Candidates emerge for districts 7 and 8 on Champaign County Board

Candidates emerge for districts 7 and 8 on Champaign County Board

CHAMPAIGN — Two Champaign residents, one Republican and one Democrat, say they intend to run for seats on the Champaign County Board.

Scott Redenbaugh, 28, said Thursday he will be a Democratic candidate for the District 8 seat now held by Michael Richards. Richards has already announced that he is running for the Illinois House seat now held by retiring state Rep. Naomi Jakobsson, D-Urbana.

And Tom Grey, a Champaign businessman and the husband of former Champaign school board President Sue Grey, said he'll run in District 7.

Grey, 58, is a Republican who will run for the seat now held by Democratic county board Chairman Al Kurtz. Kurtz already faces an intra-party challenge from former county board Chairman C. Pius Weibel.

District 7, which is entirely within Champaign, is largely Democratic. In last year's election, two Democrats ran for two available county board seats, but no Republicans did. And in a race indicative of party strength, Democrat Barbara Wysocki got 55 percent of the vote for circuit clerk in the district versus 45 percent for Republican Katie Blakeman. Blakeman won the countywide balloting, however, 54 percent to 46 percent.

But Democratic voter turnout is always lower in non-presidential election years, meaning a Republican candidate would have a better chance next year.

Grey, who said he has lived in the district for 26 years, said he believes he can attract Democratic votes as well.

"As I've started walking through the neighborhood and asking people to sign my petitions, I've got school teachers stand there and look me in the eyes and say, 'You know, I'm a Democrat.' And I say, 'And here's the reason why I'd like you to sign my petition,'" Grey said. "And we'll have a conversation and we'll find out we're probably on the same page as far as thinking about how we put food on our tables, and what's good for the community and are we being fiscally responsible. I don't think those are Republican or Democratic things.

"I probably, in my petitions, have just as many people signing who are Democrats as are signing as Republicans."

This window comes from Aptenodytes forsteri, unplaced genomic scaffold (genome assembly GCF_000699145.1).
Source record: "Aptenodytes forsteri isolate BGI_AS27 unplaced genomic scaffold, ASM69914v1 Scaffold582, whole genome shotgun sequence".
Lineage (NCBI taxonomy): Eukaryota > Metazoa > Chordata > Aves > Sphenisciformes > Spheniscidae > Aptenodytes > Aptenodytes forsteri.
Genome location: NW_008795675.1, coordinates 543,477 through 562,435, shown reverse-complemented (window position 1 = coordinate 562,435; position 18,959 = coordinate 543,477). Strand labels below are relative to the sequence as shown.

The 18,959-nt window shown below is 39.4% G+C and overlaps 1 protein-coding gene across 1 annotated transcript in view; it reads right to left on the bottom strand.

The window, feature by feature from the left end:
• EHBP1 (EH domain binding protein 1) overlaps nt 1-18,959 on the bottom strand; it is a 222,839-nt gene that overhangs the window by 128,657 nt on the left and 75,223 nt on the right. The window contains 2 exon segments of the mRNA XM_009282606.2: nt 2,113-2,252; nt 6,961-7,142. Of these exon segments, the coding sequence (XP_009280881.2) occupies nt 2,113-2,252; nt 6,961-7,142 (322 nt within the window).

Grey served in the Army and was a member of Special Operations Forces, finishing his military career in 1978. In 1985, he started at the University of Illinois and graduated in 1990 with a degree in industrial design. He is the founder and president of Grey and Associates, which provides safety-training services to companies.

He has been the co-chairman of the CU Kiwanis Tom Jones Challenger Baseball League for special-needs children for eight years.

Both Redenbaugh and Grey said the future of the county nursing home is their top issue.

"I'm 100 percent against selling the nursing home," Redenbaugh said.

He also said he wanted to "dig in" to the recent county criminal-justice report, but added that he is "completely against" any increase in the county's quarter-cent public-safety sales tax, as proposed by Champaign Democrat Pattsi Petrie.

Grey said the nursing home "is number one on my plate."

"We can't walk away from it, that's part of the problem. So if you're not going to walk away from it — and you can't walk away from it — how do you make it the best?" Grey said. "I want every hospital within a 50-mile radius sending their patients there."

Grey said he thinks the county board has become too partisan.

"I just know from paying attention to the county board five years ago, 10 years ago, that I don't think there was that much of a spread before," he said. "Now it just seems that everybody votes party line, rather than paying attention to what the residents want."

Redenbaugh is a personal trainer with Andersen Chiropractic. He is a member of the board of directors for Family Service of Champaign County, a member of the Champaign Human Relations Commission, and head of the Champaign County Young Democrats organization.

He said he has already been endorsed by Jakobsson, Richards and Weibel, and by City of Champaign Township Supervisor Andy Quarnstrom, Champaign City Council member Marci Dodds, and county board member Josh Hartke, also of Champaign.

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